Joan Burton faces a challenge in rebuilding the party, writes Political Editor Mary Regan.
IT’S BEEN described as Labour’s Kodak moment — not because it will capture a charming image of the party at its best — but because it’s a last-ditch chance for it to adapt or face extinction.
Labour has a new leader who will face the challenge of pulling the party back from the brink of being wiped out — just like the global camera company — after a century-old history.
Many of its TDs believe the process to elect a new leader, which began at the end of May when Eamon Gilmore announced he was stepping down as a result of disastrous local end European election results, has been good for the party.
“It has engaged the membership in a way that hasn’t been done for a very long time,” said one TD. “That sort of dialogue is something that was lacking in the past three years in office and that was one of the big problems.”
Regular hustings around the country — where the two leadership and four deputy leadership candidates debated issues and took questions from member — were a stark contrast to the May election campaign when Mr Gilmore was hidden from public interaction.
The Social Protection Minister, Joan Burton, has been the clear favourite to replace Mr Gilmore from the very start of the contest.
She was first out of the traps to argue that a budget of a smaller scale than the €2 billion planned for was feasible while still sticking to the target of reducing the deficit to below 3%. Her main focus in the campaign has tended to be on “building a social recovery as well as an economic recovery.” She has pledged to ensure a just tax system — and phase out tax shelters that benefit millionaires.
Her reputation for being “difficult” — for standing up to Fine Gael colleagues in coalition and standing her ground when it came to protecting welfare rates — prompted early fears that she might rock the Coalition boat a bit too much.
But the fact that this side of her political personality was already well aired gave her an edge over her rival and, consequently, the freedom to appear more reasonable and temperate in her contributions throughout the campaign.
As Tánaiste-in-waiting, she has had to be relatively cautious and knew from the mistakes of her predecessor that building up massive expectations or making extravagant promises would be unwise.
She was already well ahead before the IMF’s post-bailout report on Ireland referred to her as the most likely next deputy prime minister, and expressed confidence that she will not disrupt Ireland’s pursuit of its fiscal targets.
But the endorsement was, to borrow a phrase used by herself in one of the husting debates, the rose in the vase in her bid to lead Labour.
The campaign of her rival, Alex White, got off to a bad start when his fingerprints were all over a no-confidence motion in Mr Gilmore — tabled by a group of backbenchers on the Monday after the election count.
He was engaged in a certain degree of controversy throughout the course of the campaign — something that was always going to be the case when faced with having to play catch up with a more easily recognised figure.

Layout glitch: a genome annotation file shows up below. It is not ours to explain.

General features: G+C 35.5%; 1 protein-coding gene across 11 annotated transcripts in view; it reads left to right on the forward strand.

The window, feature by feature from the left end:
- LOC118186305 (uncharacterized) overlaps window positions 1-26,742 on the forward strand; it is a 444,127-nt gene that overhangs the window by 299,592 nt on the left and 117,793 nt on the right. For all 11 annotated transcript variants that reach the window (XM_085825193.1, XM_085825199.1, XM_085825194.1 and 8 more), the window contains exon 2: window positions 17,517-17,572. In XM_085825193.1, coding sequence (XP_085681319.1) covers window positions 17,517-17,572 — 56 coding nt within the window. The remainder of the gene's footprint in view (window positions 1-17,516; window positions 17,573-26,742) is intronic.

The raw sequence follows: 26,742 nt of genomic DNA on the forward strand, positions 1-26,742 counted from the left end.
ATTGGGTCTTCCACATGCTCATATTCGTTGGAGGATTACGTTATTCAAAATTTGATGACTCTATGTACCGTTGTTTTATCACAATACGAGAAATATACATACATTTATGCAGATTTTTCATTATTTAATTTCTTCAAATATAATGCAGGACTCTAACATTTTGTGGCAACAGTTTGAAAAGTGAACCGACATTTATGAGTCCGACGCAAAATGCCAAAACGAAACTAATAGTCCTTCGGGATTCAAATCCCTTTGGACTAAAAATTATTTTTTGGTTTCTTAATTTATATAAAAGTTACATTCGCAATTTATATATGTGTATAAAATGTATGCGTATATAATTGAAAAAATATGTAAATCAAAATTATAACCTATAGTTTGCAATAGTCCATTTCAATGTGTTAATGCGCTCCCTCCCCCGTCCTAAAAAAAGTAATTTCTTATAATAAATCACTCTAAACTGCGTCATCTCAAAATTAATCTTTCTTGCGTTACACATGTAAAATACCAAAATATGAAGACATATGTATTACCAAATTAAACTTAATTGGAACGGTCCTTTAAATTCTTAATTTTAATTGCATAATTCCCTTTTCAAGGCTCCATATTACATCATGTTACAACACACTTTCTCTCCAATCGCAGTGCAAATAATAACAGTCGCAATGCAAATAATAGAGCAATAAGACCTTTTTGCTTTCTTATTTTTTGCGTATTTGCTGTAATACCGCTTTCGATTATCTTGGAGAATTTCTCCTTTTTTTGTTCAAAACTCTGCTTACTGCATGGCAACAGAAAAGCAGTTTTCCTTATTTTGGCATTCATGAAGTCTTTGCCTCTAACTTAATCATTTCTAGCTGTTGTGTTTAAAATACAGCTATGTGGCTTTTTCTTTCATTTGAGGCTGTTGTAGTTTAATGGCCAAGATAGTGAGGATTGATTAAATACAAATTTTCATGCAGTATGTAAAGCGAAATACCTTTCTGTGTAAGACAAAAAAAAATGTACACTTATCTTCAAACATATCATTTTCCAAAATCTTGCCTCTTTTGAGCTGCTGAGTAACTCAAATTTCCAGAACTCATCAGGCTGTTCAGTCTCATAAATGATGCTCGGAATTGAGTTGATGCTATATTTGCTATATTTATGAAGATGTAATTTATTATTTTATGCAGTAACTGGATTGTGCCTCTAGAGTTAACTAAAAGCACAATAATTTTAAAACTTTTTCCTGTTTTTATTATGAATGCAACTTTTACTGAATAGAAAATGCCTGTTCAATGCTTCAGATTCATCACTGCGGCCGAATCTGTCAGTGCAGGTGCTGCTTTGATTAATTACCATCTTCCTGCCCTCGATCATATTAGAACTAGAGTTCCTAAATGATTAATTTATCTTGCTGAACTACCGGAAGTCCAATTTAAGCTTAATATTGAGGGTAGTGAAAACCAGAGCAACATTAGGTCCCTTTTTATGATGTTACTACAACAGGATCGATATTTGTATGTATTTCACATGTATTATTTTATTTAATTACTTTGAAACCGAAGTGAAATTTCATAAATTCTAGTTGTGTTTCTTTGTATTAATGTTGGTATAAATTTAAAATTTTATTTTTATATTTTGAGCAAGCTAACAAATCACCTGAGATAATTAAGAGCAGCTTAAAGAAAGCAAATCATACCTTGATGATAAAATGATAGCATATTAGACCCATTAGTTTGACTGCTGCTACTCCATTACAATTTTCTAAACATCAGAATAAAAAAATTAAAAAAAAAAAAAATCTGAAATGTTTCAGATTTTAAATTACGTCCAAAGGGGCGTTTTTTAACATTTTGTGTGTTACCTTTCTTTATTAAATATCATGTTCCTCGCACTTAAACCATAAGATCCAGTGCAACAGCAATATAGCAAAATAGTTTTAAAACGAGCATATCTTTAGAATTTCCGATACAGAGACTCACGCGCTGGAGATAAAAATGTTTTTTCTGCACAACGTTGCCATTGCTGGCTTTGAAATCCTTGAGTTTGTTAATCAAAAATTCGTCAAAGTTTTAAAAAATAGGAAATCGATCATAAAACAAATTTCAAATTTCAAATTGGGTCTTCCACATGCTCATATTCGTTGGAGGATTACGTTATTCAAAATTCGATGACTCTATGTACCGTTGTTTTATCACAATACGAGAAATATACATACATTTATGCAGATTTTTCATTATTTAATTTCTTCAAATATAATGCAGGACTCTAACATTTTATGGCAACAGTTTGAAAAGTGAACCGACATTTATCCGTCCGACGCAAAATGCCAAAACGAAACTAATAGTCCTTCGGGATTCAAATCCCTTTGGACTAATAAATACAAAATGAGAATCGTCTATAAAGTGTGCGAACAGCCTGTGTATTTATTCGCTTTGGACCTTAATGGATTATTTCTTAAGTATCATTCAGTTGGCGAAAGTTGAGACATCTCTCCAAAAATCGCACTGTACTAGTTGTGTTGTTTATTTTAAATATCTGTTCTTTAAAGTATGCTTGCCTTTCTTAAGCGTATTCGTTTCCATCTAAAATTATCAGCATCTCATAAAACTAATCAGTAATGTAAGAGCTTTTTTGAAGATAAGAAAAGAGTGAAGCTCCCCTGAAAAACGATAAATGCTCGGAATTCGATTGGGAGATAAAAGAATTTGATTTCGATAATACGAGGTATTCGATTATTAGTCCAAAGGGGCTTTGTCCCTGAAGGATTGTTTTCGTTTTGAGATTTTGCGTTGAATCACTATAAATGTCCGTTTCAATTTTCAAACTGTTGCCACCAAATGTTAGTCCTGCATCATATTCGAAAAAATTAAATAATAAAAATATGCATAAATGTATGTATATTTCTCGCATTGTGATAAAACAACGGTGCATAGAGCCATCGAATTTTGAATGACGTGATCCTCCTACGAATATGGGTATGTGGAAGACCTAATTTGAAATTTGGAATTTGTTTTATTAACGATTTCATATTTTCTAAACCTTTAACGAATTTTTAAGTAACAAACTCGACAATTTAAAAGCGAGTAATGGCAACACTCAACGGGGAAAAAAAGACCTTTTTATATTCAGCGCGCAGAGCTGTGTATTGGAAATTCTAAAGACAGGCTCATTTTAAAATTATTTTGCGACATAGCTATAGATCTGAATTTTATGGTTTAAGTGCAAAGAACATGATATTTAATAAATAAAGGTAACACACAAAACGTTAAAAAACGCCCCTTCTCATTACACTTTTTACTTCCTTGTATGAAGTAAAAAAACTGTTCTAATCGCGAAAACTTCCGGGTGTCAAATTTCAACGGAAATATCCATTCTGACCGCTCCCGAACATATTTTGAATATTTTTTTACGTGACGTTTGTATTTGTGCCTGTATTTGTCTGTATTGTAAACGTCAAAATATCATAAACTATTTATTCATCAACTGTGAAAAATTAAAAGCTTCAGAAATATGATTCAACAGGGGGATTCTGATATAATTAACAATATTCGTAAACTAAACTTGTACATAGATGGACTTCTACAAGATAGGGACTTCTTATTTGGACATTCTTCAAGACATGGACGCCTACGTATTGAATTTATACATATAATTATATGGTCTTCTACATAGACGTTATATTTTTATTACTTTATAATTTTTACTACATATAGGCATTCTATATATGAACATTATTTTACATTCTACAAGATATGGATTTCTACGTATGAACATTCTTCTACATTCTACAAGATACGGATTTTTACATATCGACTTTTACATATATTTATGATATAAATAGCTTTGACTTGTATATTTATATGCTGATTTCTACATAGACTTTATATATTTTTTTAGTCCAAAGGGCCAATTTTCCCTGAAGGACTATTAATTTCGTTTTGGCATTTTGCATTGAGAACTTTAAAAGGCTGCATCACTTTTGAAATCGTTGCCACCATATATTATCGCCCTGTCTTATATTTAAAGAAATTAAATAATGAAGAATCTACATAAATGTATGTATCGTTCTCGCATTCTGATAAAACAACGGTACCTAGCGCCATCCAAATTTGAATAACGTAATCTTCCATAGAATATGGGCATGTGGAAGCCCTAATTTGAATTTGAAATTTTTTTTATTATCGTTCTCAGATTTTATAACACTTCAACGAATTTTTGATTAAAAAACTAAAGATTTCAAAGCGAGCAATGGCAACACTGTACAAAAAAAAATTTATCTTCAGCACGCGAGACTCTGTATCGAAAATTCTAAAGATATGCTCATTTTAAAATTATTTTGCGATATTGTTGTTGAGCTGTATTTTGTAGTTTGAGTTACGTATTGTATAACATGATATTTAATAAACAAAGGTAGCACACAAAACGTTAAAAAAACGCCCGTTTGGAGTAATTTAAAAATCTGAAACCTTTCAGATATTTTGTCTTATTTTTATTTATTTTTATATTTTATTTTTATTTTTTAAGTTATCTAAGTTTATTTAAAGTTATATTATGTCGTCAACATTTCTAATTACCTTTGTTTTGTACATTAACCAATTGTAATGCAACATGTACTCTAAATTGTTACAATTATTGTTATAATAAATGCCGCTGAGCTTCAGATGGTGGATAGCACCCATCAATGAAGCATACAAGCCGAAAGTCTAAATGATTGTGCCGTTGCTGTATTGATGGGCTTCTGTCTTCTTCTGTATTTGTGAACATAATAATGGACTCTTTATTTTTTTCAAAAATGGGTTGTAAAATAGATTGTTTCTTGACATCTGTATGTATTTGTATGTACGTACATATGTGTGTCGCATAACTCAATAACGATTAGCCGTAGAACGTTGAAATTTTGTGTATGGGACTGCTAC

In an effort to show his ability to stand up to Fine Gael — something Ms Burton did not have to prove — he picked a battle with the Taoiseach over the resignation of former Garda Commissioner, Martin Callinan.
While he started all the husting events by introducing himself — explaining that he’s the son of a railway man and that he worked as a producer in RTÉ — Ms Burton, due to her seniority and star quality, focused on her vision.
Mr White also mishandled his message when he tried to play the generation card.
He told members that the party had the choice of “passing the baton to the next most senior person or shift gears and pick someone who is relatively fresh”.
Being “relatively” young at 55, he went on to present himself as a “bridge” between the older and newer generations of the party. In the end, this argument came across as being little more than ageism.
Perhaps his greatest problem was his involvement in the medical card debacle as Minister of State in Health with responsibility for primary care.
In fairness, the controversy was as much anyones’ fault in Cabinet as his. But his claim during the campaign that it was a “mistake” came across as a touch hypocritical when he had stood up in the Dáil time and time again to defend or deny the removal of cards.
With Ms Burton certain to be elected leader, the race to be her deputy is less clear cut. Junior Transport Minister Alan Kelly is tipped to take the job because of a strong campaign which involved — among other things — plenty of bike schemes launched around the country.
But some say the outcome is not done and dusted and Mr Kelly could perform poorly on transfers. While having a strong support base, he is believed to not to have performed strongly among Dublin members, or the Labour Women, or Labour LGBT wings of the party.
The dark horse, in this case, would be the Cork South West TD, Michael McCarthy, who is considered to have run a strong campaign with a positive message that the party needs to dust itself down from defeat and be more self-confident in articulating its achievements and vision.
The other two candidates in the all-Munster line up for the deputy position — Cork East TD Sean Sherlock and Waterford’s Ciara Conway — are also seen to have done well throughout the campaign and will emerge from it — if not victorious — then in a stronger position than before.
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